Council approved converting two regular parking spaces in front of Jeweler on the Square, on the southwest side of the Marietta Square, into one handicapped spot. The conversion was requested by the jewelry store owner.
There are 145 parking spaces on the Square, six of which are reserved as handicapped spaces. Those six spaces are on all sides of the Square except the west side. Since one handicapped space equals two regular parking spaces, the change creates 144 parking spaces on the Square, of which seven will now be reserved for handicapped parking.
Council also approved shifting a handicapped space presently located in front of Councilman Philip Goldstein's now-razed Cuthbertson building on North Park Square to be in front of Shillings Restaurant.
Mayor Steve Tumlin made the request after noticing that Goldstein had the space blocked off for 22 days during the demolition of the building, accusing Goldstein of having a "Marie Antoinette 'Let them eat cake'" attitude regarding the handicapped. By blocking of the space, Goldstein's message was to "Roll around in your wheelchair. We don't care about you," Tumlin said.
Since Goldstein would likely close off the handicapped space in the future when he begins constructing a new building on the site, a date he has not announced, the space is better served in front of Shillings where it won't be closed off again, Tumlin said.
Council approved the parking space changes in a 6-0-1 vote with Goldstein abstaining.
Council also adopted its legislative agenda, which includes requesting the creation of a statewide program to monitor controlled prescription drugs. Marietta Police Chief Dan Flynn said currently it's possible in Georgia to visit multiple doctors and obtain multiple prescriptions for such painkillers as OxyContin, which the abuser then uses or sells on the black market. A statewide database that tracks such drugs would curb abuse, he said.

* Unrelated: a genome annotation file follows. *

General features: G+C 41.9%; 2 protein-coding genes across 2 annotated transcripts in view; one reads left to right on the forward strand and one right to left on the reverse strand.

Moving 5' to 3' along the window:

Council members Johnny Sinclair and Philip Goldstein voted against that measure.
"It just makes me uncomfortable to have the government creating a database on what prescriptions people use," Sinclair said. "I don't want to be a part of a decision where the public gets comfortable with the government watching over them because then the next generation will be comfortable with that, and God knows what they'll ask to do next."
In a 5-2 vote with Goldstein and Annette Lewis opposing, Council approved a request from Patrick Lanzo to change the zoning of his 0.2-acre property located at the corner of South Marietta Parkway and Lockheed Avenue from commercial to residential. Lanzo wants to use the house on the property as a rental unit.
Goldstein said he opposed the change because, "I don't think going back to residential is in the best thing for the city," noting conflicts arise when residential and commercially zoned parcels are next to each other.
Responded Sinclair: "I agree. It may not be the best for the city, but it's not our property."